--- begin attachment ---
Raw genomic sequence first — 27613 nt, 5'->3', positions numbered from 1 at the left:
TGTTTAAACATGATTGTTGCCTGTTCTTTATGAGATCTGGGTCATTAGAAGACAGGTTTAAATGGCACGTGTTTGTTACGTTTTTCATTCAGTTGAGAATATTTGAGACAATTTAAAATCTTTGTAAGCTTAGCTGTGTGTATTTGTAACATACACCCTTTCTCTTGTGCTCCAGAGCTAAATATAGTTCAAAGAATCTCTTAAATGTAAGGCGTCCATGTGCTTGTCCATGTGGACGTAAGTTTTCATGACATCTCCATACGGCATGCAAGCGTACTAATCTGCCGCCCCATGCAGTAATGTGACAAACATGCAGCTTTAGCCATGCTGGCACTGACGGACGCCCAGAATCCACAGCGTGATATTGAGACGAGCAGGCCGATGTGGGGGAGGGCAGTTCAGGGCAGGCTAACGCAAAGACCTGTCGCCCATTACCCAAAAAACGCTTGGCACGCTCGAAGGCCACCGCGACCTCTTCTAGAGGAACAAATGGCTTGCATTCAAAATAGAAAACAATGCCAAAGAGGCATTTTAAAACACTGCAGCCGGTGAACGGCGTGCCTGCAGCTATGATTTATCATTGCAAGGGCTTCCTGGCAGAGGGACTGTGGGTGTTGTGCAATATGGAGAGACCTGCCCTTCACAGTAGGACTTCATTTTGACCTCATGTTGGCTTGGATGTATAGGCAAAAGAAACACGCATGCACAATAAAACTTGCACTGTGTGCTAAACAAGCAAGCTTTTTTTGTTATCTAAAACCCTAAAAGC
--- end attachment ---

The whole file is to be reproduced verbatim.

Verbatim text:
Raw genomic sequence first — 27613 nt, 5'->3', positions numbered from 1 at the left:
TGTTTAAACATGATTGTTGCCTGTTCTTTATGAGATCTGGGTCATTAGAAGACAGGTTTAAATGGCACGTGTTTGTTACGTTTTTCATTCAGTTGAGAATATTTGAGACAATTTAAAATCTTTGTAAGCTTAGCTGTGTGTATTTGTAACATACACCCTTTCTCTTGTGCTCCAGAGCTAAATATAGTTCAAAGAATCTCTTAAATGTAAGGCGTCCATGTGCTTGTCCATGTGGACGTAAGTTTTCATGACATCTCCATACGGCATGCAAGCGTACTAATCTGCCGCCCCATGCAGTAATGTGACAAACATGCAGCTTTAGCCATGCTGGCACTGACGGACGCCCAGAATCCACAGCGTGATATTGAGACGAGCAGGCCGATGTGGGGGAGGGCAGTTCAGGGCAGGCTAACGCAAAGACCTGTCGCCCATTACCCAAAAAACGCTTGGCACGCTCGAAGGCCACCGCGACCTCTTCTAGAGGAACAAATGGCTTGCATTCAAAATAGAAAACAATGCCAAAGAGGCATTTTAAAACACTGCAGCCGGTGAACGGCGTGCCTGCAGCTATGATTTATCATTGCAAGGGCTTCCTGGCAGAGGGACTGTGGGTGTTGTGCAATATGGAGAGACCTGCCCTTCACAGTAGGACTTCATTTTGACCTCATGTTGGCTTGGATGTATAGGCAAAAGAAACACGCATGCACAATAAAACTTGCACTGTGTGCTAAACAAGCAAGCTTTTTTTGTTATCTAAAACCCTAAAAGC